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Protect Yourself from Scams and Cybercrime


Knowledge is power when it comes to scams and cybercrime. Stay informed, protect yourself, and take action. Here’s what you need to know:

Types of Scams

Scammers are smart and use various tactics to extort money and information, causing emotional and financial harm. Familiarize yourself with different types of scams, including:

  • Attempts to gain personal information
  • Buying or selling scams
  • Dating and romance scams
  • Fake charities seeking donations
  • Investment opportunities and “foolproof” betting systems
  • Job and employment scams
  • Threats and extortion
  • Unexpected money or winnings

Learn more about these scams and more on the Australian Competition and Consumer Commission (ACCC)’s Scamwatch website.

Types of Cybercrime

Cybercrime involves illegal activities directed at computers, mobile phones, or other online devices. It includes:

  • Online scams and fraud
  • Identity theft
  • Email spam and phishing
  • Attacks on computer systems
  • Distribution and possession of offensive and illegal content
  • Cyber-bullying
  • Online trading issues

For detailed information on cybercrime, visit the Australian Cyber Security Centre (ACSC) website.

Report a Scam or Cybercrime

Taking action is crucial if you’ve fallen victim to a scam or cybercrime. Here’s what you can do:

  • Report scams to the ACCC using their online form.
  • If the scam originated in NSW or you have relevant details, call 13 32 20 or make a complaint online.
  • Report specific incidents to the appropriate agencies:
    • Banking: Contact your bank or financial institution.
    • Centrelink, Medicare, child support, and myGov-related scams: Call the Department of Human Services Scams and Identity Theft Helpdesk at 1800 941 126.
    • Cybercrime: Reach out to the Australian Cyber Security Centre (ACSC).
    • Financial and investment scams: Contact the Australian Securities and Investments Commission.
    • Fraud and theft: Call NSW Police at 131 444.
    • Image-based abuse, cyber-bullying, and illegal content: Seek assistance from the Office of the eSafety Commissioner.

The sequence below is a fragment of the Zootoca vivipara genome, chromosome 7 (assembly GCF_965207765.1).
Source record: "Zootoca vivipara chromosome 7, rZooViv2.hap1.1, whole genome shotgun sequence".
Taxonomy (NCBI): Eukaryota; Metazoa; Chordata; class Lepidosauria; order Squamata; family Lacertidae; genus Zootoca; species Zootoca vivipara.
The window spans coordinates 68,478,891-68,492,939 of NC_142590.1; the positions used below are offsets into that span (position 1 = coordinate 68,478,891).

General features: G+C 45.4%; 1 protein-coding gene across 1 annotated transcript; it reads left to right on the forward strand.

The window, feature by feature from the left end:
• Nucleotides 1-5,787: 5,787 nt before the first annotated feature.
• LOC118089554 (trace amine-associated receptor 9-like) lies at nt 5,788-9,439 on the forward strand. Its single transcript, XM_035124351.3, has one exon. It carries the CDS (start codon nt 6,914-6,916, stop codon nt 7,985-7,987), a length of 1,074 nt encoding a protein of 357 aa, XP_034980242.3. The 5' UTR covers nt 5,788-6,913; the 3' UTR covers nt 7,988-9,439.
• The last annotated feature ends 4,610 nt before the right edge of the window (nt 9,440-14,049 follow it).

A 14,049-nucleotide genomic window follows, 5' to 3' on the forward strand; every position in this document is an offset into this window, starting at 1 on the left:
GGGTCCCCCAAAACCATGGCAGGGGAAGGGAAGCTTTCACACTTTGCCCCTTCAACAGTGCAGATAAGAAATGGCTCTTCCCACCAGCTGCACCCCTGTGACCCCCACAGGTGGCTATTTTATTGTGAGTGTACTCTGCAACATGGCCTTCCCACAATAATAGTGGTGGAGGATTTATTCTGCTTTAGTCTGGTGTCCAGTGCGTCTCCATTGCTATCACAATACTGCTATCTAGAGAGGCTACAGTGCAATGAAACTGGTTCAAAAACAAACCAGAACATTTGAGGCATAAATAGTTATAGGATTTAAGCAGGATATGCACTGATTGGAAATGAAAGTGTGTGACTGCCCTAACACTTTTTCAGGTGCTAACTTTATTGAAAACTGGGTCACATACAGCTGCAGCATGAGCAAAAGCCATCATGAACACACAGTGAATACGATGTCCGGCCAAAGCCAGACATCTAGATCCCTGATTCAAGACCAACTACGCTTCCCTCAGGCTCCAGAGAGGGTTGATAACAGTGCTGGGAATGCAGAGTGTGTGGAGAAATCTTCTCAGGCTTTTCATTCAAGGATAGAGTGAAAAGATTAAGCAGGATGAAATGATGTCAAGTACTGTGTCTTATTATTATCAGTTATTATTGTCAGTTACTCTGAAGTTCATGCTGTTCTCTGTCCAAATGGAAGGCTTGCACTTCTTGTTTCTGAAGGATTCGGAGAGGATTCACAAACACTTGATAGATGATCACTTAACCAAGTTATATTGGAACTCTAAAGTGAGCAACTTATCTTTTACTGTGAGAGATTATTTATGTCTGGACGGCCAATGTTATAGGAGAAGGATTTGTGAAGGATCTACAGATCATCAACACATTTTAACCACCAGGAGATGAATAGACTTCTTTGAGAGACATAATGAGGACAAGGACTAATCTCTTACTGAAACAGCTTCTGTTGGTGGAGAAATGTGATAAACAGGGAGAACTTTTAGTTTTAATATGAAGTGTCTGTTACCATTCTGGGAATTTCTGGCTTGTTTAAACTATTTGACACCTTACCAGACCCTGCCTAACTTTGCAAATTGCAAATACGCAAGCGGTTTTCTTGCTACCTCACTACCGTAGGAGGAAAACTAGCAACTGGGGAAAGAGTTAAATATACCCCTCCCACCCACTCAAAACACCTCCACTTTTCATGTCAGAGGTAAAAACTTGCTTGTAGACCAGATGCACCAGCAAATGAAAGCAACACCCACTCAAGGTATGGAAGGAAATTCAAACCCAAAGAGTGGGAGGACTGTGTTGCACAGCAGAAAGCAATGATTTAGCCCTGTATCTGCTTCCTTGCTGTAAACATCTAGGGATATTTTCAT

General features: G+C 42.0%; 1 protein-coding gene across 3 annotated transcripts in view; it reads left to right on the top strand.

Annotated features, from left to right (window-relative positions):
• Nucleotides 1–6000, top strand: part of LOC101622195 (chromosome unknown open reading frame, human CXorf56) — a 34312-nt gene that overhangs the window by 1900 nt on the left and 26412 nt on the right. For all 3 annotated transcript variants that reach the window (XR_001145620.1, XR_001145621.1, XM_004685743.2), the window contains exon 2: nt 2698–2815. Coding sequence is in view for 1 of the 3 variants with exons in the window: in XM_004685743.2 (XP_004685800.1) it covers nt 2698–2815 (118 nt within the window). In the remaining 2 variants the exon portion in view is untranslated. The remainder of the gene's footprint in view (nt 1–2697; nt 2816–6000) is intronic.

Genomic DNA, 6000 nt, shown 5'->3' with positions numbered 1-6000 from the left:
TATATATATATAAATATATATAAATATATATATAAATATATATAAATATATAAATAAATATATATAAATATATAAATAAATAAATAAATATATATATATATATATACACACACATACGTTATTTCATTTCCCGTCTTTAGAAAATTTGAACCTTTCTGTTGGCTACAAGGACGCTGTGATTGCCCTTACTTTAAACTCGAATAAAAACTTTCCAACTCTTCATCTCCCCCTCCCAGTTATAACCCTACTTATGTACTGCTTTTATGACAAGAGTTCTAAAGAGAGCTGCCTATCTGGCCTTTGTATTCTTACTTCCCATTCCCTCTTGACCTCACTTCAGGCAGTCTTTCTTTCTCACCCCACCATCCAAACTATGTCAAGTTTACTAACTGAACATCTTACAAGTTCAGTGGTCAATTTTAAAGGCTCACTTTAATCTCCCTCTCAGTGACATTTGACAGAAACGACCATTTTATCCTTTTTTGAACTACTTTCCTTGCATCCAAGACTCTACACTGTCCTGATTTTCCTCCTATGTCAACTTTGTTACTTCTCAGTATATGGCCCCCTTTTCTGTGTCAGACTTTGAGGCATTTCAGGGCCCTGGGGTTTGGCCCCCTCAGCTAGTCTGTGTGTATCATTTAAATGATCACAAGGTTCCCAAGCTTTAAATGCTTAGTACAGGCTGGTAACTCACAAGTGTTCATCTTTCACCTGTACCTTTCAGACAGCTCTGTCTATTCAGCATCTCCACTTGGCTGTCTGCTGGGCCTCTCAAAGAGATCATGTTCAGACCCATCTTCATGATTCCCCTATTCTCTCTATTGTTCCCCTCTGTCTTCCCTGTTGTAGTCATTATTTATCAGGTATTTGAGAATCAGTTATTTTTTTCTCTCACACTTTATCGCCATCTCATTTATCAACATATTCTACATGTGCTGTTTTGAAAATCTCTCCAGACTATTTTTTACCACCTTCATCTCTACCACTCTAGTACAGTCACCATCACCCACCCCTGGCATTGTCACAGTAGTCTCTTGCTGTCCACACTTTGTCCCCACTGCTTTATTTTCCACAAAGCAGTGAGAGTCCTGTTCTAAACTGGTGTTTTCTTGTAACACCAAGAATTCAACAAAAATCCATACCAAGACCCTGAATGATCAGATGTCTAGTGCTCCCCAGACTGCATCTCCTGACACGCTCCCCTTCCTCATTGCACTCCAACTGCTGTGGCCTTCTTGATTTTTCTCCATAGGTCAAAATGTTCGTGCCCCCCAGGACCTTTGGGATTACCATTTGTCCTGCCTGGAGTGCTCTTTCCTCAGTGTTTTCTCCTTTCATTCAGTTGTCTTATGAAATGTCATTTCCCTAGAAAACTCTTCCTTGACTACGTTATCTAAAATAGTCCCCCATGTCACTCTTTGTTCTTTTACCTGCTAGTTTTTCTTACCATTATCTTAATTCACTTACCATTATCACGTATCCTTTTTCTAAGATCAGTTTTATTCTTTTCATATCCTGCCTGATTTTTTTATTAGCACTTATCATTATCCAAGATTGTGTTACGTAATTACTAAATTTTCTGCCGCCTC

• Spam: Report to the Australian Communications and Media Authority.
    • Tax-related scams: Inform the Australian Taxation Office.

Recover and Protect Yourself

If you’ve been scammed or experienced cybercrime, take these steps:

  • Contact your financial institution: If you’ve shared banking details with scammers, inform your financial institution immediately. They can help mitigate further loss.
  • Change your online passwords: If your computer or device has been compromised, change passwords for all your online accounts. Avoid using the same password for multiple accounts.
  • Recover your stolen identity: If you’re a victim of identity theft, seek assistance from iDcare, a free government-funded service. Additionally, consider applying for a Commonwealth Victims’ Certificate for support in re-establishing your credentials.
  • Counseling and support: If you need someone to talk to, reach out to Lifeline, Beyond Blue, or the Suicide Call Back Service.

Protect Yourself Against Scammers

Stay vigilant and protect yourself from scammers using these tips:

  • Don’t respond to suspicious emails, letters, phone calls, or SMS. Delete or hang up.
  • Watch out for sophisticated tricks used by scammers, such as fake websites or posing as someone you know and trust.
  • Don’t let scammers manipulate your emotions.
  • Safeguard your personal information and only provide it through secure websites or telephone.

Stop Travelling Conmen

The Stop Travelling Conmen campaign aims to protect the Australian community from misleading and deceptive conduct. If approached by someone suspicious, call the national hotline at 1300 133 408 (8.30 am to 5.00 pm, Monday – Friday).

Stay informed, be proactive, and protect yourself from scams and cybercrime. Together, we can fight against these threats and ensure a safer online environment.

(Source: Australian Competition and Consumer Commission (ACCC))

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